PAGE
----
Thydêwá, Hope of the Earth

By Sebastián Gerlic
Originally published in Letter to Friends Around the World N° 109

I was born in Argentina but moved to Brazil when I was twenty-five. I was attracted to the wisdom and spirituality of the most wounded peoples. However, my life changed when Brazil and Portugal celebrated the 500th anniversary of the “discovery of the Americas”. Three thousand people took to the streets to protest, and the government opened fire. When I heard the cries, the violence and despair, I decided to stop working in advertising and do something else with my life.

In the capital city, I met indigenous peoples selling crafts representing their cultural heritage. I suggested taking photos of them and sharing these photos with children who knew nothing of their way of life. The children asked incredible questions: “Do they dress like this every day?” “Do they have motorbikes in their village?” Violence is caused by ignorance, so it is essential to explain to children the wisdom of these peoples and their 200 different languages…

I came across the Pankararu people while writing a book. We went to the village with notebooks, video cameras and tape recorders and asked, “If you could speak to the world, what would you say to help reduce ignorance and promote peace”?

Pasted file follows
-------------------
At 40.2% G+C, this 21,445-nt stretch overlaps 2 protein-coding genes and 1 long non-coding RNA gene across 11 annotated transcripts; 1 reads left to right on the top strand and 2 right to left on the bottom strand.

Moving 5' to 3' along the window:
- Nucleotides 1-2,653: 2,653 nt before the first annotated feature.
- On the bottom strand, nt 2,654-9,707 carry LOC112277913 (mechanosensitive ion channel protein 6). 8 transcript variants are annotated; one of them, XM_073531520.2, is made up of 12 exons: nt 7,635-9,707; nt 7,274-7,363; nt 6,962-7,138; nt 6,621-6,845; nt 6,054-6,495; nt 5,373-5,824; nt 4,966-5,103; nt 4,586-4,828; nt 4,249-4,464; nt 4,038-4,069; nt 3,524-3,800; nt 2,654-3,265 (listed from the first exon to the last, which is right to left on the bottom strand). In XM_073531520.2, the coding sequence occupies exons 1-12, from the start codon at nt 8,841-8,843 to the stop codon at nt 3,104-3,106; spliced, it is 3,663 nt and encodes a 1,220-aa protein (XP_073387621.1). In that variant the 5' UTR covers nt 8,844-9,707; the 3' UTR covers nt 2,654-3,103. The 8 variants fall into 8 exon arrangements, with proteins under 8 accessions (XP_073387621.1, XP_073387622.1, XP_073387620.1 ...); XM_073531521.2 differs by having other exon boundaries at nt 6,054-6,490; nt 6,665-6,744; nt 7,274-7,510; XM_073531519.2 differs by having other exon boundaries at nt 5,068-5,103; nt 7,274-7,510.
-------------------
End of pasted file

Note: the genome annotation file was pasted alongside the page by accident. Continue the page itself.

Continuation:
This is how Thydêwá, which means “Hope of the Earth”, was born. Four of the five founders of our organisation are indigenous.

We connected the internet to the villages, allowing villagers to communicate their knowledge and experiences with other people. This also enabled each community to collectively write an online book depicting their own unique culture.

Today, we also work with indigenous peoples from other countries on the continent. Using our digital “Fogones”, which means households, it is as if we are sitting together around the fire discussing our lives. Each community brings their different history and traditions. During the meetings, we always ask: “What is the richness you possess that you want to share with the world?”

Indigenous peoples are often excluded from national policies. They are generally “uncontaminated” by a global paradigm that fosters extreme poverty: greed, individualism, and capitalism. Their richness comes from knowing how to share, care for each other, and feel united with Mother Earth. If we could take this richness from the indigenous peoples, spread it to the whole world, we could end extreme poverty.

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